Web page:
How to Prevent Food-Borne Infectious Diseases

Anyone who has left food out too long has seen the visible effects of microbial growth. The reasons for many kitchen hygiene recommendations are obvious, such as washing your dishes or refrigerating your food. But others are less so.

Dirty dishes spilling out of a sink
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One good rule of thumb is to remember that microbes are called microbes because they are microscopic. In other words, you can’t see germs with the naked eye, so even if you’ve wiped up that raw chicken or can’t see or smell anything wrong with Aunt Muriel’s potato salad, there’s a good chance that something nasty may still be lurking.

It is easier to keep infections at a minimum by being aware of possible sources of microbial contamination, but no man or woman is an island, and you can’t always control the hygienic practices of others.

The Partnership for Food Safety Education provides guidelines for the prevention of food-borne illnesses. These tips are not only set in place to help prevent getting infections from foods prepared by others but also to keep you from spreading the disease to others.

Wash Hands and Surfaces Often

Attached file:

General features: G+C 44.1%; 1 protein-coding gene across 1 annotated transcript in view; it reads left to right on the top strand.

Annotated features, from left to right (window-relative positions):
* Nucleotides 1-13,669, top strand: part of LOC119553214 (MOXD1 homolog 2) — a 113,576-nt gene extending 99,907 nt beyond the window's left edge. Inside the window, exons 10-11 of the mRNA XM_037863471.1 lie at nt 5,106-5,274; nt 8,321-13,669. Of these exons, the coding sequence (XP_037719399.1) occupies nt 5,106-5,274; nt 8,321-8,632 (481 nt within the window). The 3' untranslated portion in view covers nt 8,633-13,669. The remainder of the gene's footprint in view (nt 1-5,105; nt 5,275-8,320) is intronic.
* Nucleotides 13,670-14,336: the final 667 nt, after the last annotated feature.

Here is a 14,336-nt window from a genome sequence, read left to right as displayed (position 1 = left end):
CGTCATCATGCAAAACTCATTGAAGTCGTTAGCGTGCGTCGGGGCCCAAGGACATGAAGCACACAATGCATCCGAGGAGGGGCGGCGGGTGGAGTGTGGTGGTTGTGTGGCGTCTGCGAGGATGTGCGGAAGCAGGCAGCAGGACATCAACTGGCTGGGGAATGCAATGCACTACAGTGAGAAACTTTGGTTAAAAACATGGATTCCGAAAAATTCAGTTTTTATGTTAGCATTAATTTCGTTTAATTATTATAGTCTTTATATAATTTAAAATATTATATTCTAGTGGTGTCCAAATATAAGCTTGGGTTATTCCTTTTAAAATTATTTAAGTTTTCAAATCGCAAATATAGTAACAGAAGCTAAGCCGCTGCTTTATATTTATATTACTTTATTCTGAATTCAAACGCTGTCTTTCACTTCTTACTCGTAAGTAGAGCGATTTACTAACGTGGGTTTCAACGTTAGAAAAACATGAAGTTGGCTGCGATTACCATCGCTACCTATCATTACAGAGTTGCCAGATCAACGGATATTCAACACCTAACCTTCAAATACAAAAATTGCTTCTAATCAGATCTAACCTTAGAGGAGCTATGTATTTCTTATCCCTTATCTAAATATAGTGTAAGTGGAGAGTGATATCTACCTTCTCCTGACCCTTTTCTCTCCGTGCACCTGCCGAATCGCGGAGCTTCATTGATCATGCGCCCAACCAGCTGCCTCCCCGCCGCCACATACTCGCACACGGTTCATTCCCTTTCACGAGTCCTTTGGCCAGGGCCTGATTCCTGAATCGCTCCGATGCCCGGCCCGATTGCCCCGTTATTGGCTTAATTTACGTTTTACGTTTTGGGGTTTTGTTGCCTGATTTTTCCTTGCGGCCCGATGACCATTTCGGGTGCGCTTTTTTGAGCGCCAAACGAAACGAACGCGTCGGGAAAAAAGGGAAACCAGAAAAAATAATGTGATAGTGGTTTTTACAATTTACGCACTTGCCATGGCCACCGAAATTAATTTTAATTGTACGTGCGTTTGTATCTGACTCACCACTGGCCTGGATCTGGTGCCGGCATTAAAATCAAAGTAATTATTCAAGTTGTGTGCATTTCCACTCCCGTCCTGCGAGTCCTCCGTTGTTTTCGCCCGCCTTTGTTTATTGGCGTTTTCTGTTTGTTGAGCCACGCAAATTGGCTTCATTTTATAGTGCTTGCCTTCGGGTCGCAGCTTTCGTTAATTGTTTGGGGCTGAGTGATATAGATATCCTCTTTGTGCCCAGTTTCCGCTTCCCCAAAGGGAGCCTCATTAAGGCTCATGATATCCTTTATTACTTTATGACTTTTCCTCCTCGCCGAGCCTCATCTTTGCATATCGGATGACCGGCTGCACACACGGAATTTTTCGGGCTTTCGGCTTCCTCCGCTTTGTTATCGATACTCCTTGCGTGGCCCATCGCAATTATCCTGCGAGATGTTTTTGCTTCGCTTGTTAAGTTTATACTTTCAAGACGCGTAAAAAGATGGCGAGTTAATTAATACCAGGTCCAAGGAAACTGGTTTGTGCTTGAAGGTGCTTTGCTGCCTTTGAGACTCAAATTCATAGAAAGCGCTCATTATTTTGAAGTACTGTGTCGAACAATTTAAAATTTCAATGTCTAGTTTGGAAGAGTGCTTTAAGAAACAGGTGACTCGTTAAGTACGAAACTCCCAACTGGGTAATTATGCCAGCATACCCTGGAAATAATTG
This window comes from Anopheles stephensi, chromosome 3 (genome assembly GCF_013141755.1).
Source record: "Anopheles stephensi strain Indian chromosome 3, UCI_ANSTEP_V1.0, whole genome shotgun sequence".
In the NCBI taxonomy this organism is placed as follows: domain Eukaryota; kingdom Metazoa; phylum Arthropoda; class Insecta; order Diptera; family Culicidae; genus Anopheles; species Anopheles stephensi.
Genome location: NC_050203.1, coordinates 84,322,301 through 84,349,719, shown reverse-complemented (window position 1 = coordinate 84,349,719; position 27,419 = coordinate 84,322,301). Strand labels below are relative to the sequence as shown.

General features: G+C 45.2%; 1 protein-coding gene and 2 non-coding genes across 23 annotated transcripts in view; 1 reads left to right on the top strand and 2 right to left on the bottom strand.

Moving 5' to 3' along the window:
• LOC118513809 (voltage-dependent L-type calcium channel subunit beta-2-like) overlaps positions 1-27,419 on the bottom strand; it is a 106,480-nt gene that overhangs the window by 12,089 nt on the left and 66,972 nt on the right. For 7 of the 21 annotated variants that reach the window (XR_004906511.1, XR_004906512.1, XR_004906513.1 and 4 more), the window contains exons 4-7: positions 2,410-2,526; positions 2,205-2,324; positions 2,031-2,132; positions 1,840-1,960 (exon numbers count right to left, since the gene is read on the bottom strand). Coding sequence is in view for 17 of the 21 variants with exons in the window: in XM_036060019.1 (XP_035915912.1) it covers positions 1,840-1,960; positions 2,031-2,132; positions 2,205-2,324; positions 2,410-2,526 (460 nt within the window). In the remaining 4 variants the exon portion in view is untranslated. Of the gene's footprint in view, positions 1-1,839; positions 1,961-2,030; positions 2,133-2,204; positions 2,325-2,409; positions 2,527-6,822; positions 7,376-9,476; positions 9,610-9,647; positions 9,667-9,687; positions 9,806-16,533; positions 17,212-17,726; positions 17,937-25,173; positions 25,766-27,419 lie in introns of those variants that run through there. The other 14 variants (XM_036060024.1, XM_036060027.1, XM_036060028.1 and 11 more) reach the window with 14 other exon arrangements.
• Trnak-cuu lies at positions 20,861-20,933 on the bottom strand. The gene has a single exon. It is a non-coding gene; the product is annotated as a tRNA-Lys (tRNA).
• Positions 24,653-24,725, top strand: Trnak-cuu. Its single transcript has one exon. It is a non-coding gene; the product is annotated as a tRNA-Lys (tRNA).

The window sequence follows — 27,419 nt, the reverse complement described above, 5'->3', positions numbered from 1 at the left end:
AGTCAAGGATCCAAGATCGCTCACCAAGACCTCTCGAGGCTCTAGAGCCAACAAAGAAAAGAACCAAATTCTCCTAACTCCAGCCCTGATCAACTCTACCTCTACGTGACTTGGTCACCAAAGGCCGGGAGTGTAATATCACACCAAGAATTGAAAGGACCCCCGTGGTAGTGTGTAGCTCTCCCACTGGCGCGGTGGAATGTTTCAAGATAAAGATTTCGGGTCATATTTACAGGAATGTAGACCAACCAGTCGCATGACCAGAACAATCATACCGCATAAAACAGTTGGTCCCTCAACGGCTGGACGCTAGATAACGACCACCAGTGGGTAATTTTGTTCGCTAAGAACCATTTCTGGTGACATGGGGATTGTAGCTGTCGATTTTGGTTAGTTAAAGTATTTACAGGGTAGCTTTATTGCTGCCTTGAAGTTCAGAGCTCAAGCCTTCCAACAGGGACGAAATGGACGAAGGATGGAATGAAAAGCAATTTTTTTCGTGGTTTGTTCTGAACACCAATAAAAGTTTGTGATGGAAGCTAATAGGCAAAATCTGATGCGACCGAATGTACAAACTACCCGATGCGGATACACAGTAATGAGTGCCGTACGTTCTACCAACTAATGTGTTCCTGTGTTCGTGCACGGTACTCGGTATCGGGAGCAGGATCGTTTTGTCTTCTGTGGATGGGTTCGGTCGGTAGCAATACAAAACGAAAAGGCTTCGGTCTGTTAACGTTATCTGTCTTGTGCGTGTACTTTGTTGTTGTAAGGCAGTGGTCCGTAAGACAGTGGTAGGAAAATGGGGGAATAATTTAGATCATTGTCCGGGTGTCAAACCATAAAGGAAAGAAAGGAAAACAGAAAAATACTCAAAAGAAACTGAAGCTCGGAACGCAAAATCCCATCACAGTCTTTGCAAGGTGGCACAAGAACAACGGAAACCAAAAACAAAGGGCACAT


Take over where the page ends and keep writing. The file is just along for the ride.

• Use hot, soapy water to wash cutting boards, dishes, utensils, and countertops. Soap doesn’t kill germs, but it physically dislodges them from surfaces. Hot water assists in this.
  • Consider using disposable towels to clean kitchen surfaces, since bacteria can build up on damp, dirty cloth towels. Wash non-disposable kitchen towels often.
  • Wash all fresh fruits and vegetables under running tap water. Fruits and vegetables come from plants that grow in soil, which is a common source of environmental microbes, such as Bacillus cereus and Clostridium. Add on manure, a common fertilizer, and you’ve got possible contamination with E. coli. This includes the washing of those fruits and vegetables with skins or rinds that are not eaten. Microbes on rinds get transferred to your hands, and then to your peeled food. Knives cutting through unwashed skins can spread microbes to the edible, fleshy parts of the produce.

Separate and Don’t Cross-Contaminate

  • Keep raw meats and their juices separate from ready-to-eat foods. Most microbes can’t survive high temperatures and are killed upon heating. Raw or undercooked meats (and their juices) can be a major source of infectious disease because they provide a nutrient- and moisture-rich source for microbial growth.
  • Use separate cutting boards for fresh produce and raw meats. Even after washing cutting boards, some microbes may lurk in cracks or crevices. It’s a good idea to keep separate cutting boards for foods that will and will not be cooked to ensure that potential microbes from the “raw meats” board get destroyed by cooking.
  • Don’t reuse dishes that held raw meats or eggs in the course of preparing and serving a meal. Some people like to re-use their dishes, with the idea being that the hot, cooked foods will kill any germs held in the dirty dishes (and they'll be able to keep their dishwasher load down). However, while the heat from cooked foods may kill some remaining microbes, there’s a good chance that the temperature isn’t high enough for decontamination. It’s not worth the risk.